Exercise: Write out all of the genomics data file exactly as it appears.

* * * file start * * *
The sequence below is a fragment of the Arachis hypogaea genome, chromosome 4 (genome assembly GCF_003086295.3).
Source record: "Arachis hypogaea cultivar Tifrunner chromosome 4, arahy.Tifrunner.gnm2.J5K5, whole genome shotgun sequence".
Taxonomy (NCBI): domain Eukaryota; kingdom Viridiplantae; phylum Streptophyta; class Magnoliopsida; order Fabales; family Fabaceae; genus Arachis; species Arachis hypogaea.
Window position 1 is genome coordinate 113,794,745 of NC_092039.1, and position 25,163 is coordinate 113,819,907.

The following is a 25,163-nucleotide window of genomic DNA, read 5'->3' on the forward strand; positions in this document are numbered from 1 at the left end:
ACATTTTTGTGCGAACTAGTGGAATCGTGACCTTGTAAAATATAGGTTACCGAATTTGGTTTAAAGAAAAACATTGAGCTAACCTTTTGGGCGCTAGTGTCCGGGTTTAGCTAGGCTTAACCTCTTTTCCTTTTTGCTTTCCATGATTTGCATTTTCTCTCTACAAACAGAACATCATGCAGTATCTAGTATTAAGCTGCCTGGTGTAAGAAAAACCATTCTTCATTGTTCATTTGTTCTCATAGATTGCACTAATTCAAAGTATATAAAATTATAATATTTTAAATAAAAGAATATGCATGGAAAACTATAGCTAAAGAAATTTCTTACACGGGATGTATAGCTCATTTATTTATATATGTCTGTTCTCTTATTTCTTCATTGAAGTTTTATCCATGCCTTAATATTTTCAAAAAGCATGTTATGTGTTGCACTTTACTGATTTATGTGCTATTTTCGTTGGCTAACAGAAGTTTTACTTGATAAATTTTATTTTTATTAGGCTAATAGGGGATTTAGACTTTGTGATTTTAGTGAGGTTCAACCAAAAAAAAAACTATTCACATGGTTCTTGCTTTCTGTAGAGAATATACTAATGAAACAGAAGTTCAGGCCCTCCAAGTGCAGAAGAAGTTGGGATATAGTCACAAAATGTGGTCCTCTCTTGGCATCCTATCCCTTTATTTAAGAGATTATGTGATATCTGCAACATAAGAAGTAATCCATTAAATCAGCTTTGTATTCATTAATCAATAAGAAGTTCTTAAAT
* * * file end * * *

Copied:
The sequence below is a fragment of the Arachis hypogaea genome, chromosome 4 (genome assembly GCF_003086295.3).
Source record: "Arachis hypogaea cultivar Tifrunner chromosome 4, arahy.Tifrunner.gnm2.J5K5, whole genome shotgun sequence".
Taxonomy (NCBI): domain Eukaryota; kingdom Viridiplantae; phylum Streptophyta; class Magnoliopsida; order Fabales; family Fabaceae; genus Arachis; species Arachis hypogaea.
Window position 1 is genome coordinate 113,794,745 of NC_092039.1, and position 25,163 is coordinate 113,819,907.

The following is a 25,163-nucleotide window of genomic DNA, read 5'->3' on the forward strand; positions in this document are numbered from 1 at the left end:
ACATTTTTGTGCGAACTAGTGGAATCGTGACCTTGTAAAATATAGGTTACCGAATTTGGTTTAAAGAAAAACATTGAGCTAACCTTTTGGGCGCTAGTGTCCGGGTTTAGCTAGGCTTAACCTCTTTTCCTTTTTGCTTTCCATGATTTGCATTTTCTCTCTACAAACAGAACATCATGCAGTATCTAGTATTAAGCTGCCTGGTGTAAGAAAAACCATTCTTCATTGTTCATTTGTTCTCATAGATTGCACTAATTCAAAGTATATAAAATTATAATATTTTAAATAAAAGAATATGCATGGAAAACTATAGCTAAAGAAATTTCTTACACGGGATGTATAGCTCATTTATTTATATATGTCTGTTCTCTTATTTCTTCATTGAAGTTTTATCCATGCCTTAATATTTTCAAAAAGCATGTTATGTGTTGCACTTTACTGATTTATGTGCTATTTTCGTTGGCTAACAGAAGTTTTACTTGATAAATTTTATTTTTATTAGGCTAATAGGGGATTTAGACTTTGTGATTTTAGTGAGGTTCAACCAAAAAAAAAACTATTCACATGGTTCTTGCTTTCTGTAGAGAATATACTAATGAAACAGAAGTTCAGGCCCTCCAAGTGCAGAAGAAGTTGGGATATAGTCACAAAATGTGGTCCTCTCTTGGCATCCTATCCCTTTATTTAAGAGATTATGTGATATCTGCAACATAAGAAGTAATCCATTAAATCAGCTTTGTATTCATTAATCAATAAGAAGTTCTTAAAT